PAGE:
First, let me start with this: I’m lucky. I have a job—a great-paying job that I love, with supervisors who believe in me and are holding my position while I get treatment. I’m grateful every day for that because I know those of us who are aren’t so lucky are likely homeless, or worse, in jail, because mental illness can make us desperate and irrational.
When it comes to childhoods, I’m not so lucky. So what, right? No one has it perfect growing up. But because of repeated sexual and verbal abuse, I didn’t spend my childhood growing up. I spent it trying to survive. Or maybe I grew up too fast. I grew up in the time of afterschool specials and knew to be wary of strangers. But no one ever told me I couldn’t trust the people in my own home.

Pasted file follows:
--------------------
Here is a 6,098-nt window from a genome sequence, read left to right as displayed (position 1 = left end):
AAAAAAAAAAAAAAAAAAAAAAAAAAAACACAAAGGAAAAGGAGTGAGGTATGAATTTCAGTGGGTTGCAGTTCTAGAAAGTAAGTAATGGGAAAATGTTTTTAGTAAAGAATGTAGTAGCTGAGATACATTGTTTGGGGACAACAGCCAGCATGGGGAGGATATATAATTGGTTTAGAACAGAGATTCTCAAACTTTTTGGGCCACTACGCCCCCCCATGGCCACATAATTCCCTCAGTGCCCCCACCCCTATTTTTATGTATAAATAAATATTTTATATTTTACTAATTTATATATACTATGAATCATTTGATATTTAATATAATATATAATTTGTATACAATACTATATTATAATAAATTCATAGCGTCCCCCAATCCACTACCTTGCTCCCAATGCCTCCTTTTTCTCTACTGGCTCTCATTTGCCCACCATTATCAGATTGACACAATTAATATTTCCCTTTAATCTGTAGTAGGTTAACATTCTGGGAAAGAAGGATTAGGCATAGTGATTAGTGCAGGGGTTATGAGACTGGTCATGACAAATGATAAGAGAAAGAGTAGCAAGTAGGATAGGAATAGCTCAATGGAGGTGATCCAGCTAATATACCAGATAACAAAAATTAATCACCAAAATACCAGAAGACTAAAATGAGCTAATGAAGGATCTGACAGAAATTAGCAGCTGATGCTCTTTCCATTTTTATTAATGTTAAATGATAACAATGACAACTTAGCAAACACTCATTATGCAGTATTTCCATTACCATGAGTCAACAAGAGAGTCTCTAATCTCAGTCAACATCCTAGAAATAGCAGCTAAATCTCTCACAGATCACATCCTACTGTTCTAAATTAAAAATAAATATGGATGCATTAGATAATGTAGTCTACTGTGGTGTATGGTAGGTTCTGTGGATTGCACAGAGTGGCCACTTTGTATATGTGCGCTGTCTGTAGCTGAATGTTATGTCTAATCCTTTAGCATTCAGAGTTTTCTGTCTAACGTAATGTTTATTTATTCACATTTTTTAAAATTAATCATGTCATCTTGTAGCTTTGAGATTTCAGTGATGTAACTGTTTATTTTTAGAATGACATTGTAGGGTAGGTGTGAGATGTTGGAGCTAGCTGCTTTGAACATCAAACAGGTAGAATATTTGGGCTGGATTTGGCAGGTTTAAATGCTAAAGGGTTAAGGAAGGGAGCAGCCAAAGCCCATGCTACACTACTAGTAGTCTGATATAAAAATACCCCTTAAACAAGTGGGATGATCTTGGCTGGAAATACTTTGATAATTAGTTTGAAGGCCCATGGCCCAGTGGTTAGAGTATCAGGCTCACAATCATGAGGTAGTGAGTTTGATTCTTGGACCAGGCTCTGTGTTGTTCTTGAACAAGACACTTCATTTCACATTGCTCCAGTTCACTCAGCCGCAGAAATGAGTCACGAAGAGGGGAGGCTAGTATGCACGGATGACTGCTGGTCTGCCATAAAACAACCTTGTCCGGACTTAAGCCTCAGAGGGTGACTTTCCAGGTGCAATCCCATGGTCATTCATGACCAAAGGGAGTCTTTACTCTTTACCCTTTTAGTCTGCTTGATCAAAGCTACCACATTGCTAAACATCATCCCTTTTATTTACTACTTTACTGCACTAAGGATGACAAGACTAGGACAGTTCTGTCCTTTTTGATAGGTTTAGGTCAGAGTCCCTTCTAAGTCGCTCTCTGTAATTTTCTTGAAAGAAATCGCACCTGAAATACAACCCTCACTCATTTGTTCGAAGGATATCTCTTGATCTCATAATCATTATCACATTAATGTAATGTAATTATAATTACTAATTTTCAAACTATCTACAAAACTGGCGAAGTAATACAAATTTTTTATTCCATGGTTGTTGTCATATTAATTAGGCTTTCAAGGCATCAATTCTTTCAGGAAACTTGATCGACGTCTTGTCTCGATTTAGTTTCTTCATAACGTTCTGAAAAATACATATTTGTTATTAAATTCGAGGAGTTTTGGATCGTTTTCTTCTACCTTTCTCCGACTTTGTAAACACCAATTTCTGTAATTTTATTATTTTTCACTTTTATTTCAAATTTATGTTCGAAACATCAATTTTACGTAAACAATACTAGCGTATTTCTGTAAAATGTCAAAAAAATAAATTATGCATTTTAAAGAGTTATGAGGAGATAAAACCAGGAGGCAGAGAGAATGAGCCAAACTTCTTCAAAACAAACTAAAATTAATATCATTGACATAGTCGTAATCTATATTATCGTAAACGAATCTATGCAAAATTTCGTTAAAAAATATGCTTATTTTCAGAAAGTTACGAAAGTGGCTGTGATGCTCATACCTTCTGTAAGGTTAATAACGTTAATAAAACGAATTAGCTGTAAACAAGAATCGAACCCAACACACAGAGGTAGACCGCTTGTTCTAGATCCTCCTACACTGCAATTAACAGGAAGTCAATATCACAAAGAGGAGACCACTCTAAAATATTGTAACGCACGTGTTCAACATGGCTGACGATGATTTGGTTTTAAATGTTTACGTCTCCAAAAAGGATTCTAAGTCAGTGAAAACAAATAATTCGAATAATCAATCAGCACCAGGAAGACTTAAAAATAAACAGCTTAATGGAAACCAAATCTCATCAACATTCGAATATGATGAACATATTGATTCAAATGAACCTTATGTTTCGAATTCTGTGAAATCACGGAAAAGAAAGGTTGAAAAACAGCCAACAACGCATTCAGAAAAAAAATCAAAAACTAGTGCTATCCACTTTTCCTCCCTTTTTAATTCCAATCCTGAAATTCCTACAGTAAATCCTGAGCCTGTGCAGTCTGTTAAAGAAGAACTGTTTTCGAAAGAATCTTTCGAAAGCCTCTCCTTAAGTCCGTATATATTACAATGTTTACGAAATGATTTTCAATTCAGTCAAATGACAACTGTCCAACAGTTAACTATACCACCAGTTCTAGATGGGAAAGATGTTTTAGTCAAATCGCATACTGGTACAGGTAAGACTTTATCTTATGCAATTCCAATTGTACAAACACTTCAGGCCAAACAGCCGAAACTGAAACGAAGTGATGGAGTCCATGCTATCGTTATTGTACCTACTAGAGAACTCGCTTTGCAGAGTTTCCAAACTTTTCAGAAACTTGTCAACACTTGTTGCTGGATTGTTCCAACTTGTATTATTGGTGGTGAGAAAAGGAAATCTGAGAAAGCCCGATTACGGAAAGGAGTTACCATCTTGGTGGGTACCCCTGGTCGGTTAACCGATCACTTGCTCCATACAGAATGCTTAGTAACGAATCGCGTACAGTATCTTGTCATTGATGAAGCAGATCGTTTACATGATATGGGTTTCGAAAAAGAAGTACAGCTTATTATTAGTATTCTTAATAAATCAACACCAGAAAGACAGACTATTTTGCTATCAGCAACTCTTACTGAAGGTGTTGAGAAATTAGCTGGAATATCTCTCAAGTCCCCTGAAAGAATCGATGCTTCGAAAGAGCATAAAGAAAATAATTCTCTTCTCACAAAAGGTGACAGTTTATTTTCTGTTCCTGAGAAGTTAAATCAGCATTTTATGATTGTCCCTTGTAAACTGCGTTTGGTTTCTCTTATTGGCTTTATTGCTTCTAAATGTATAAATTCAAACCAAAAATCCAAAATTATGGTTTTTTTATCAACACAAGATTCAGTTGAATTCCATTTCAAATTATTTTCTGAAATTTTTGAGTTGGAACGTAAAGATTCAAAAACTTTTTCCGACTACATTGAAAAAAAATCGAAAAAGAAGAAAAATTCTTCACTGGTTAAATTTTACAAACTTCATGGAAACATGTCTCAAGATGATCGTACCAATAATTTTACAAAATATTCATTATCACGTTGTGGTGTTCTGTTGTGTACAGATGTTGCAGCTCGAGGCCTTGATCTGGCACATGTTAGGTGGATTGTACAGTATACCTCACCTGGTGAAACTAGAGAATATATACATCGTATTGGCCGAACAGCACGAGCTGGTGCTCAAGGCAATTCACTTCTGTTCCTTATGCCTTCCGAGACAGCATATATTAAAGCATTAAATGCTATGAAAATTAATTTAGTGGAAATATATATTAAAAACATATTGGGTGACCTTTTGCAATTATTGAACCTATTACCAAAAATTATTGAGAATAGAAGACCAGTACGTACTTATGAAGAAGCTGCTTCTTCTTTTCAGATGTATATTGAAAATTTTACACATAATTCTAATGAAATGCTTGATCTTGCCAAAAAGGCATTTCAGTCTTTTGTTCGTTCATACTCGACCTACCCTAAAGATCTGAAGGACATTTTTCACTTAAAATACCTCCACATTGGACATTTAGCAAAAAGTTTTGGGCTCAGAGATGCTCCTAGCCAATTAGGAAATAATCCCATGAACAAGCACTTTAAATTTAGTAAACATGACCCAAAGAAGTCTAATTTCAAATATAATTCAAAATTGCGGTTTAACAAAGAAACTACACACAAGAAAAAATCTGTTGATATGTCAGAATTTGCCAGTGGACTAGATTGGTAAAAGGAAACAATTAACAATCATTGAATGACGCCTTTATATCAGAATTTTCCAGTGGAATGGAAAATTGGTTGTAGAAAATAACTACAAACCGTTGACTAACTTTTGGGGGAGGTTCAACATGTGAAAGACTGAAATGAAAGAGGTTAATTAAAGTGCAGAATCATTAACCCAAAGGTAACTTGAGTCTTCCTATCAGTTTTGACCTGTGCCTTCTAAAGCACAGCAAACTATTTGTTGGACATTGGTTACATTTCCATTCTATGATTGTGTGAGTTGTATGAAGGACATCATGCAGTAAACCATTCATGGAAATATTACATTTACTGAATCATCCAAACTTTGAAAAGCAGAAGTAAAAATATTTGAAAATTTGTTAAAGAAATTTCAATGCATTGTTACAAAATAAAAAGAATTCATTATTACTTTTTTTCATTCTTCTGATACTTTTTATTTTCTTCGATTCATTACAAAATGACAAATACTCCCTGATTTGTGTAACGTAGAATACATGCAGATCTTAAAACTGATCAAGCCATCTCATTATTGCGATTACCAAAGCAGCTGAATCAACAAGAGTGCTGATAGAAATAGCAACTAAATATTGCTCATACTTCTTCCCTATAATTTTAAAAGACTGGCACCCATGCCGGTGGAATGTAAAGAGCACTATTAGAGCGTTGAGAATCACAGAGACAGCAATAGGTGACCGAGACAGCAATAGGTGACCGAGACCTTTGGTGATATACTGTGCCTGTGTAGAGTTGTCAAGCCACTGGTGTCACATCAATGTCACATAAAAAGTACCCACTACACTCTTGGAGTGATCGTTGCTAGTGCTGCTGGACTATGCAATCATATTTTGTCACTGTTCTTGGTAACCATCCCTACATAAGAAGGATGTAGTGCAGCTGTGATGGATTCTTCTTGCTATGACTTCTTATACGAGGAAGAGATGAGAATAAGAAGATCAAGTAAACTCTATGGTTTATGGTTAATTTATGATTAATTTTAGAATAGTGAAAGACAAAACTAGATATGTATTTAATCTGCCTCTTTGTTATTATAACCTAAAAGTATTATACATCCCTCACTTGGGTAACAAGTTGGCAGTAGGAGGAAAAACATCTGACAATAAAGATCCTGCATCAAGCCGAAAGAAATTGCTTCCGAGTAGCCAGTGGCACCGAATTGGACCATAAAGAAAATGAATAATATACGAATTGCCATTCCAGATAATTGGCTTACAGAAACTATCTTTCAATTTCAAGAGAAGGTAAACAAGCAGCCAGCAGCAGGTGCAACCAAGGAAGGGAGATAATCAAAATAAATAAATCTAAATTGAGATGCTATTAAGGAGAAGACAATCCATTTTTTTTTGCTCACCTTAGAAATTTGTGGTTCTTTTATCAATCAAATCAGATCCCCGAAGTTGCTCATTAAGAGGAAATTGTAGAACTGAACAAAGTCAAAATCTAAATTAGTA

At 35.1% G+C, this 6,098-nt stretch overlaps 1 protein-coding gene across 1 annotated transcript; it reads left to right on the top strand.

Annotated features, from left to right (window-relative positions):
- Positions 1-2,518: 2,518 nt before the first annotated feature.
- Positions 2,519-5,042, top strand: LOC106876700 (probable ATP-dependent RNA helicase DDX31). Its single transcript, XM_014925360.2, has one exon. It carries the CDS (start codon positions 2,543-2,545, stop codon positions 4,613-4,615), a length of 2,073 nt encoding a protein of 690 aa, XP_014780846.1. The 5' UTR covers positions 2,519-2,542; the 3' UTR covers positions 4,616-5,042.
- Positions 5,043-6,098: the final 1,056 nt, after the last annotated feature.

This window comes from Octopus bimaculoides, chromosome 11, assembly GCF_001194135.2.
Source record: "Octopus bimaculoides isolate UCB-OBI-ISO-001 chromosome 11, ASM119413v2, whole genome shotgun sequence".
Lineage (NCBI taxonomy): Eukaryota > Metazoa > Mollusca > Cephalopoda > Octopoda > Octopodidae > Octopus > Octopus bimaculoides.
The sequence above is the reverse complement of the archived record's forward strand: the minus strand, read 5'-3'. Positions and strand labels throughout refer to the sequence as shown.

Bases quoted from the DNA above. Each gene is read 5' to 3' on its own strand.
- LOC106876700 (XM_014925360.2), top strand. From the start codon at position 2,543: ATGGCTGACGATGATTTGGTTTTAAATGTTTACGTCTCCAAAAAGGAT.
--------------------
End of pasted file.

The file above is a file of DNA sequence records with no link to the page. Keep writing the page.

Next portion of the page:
Fast forward through years of school (how I managed to graduate at the top of my high school class or with a bachelor’s degree from a good university is beyond me—I think I knew it was the only way to escape) and years of working (I got my first job at 13 on a horse farm and worked through most of high school and all of college, and I started my first “real” job right after graduating—I’m also lucky that the economy wasn’t in the tank then). I had friends, hobbies, dreams. I had made it. I had cut ties with my family right after high school, and it was hard not having family. Maybe that’s WHY I made it. Because I had no safety net, no one to fall back on if I failed. I got a dream job and moved out of state, started over, and for the first time, I was comfortable, living the dream.
And then it all fell apart.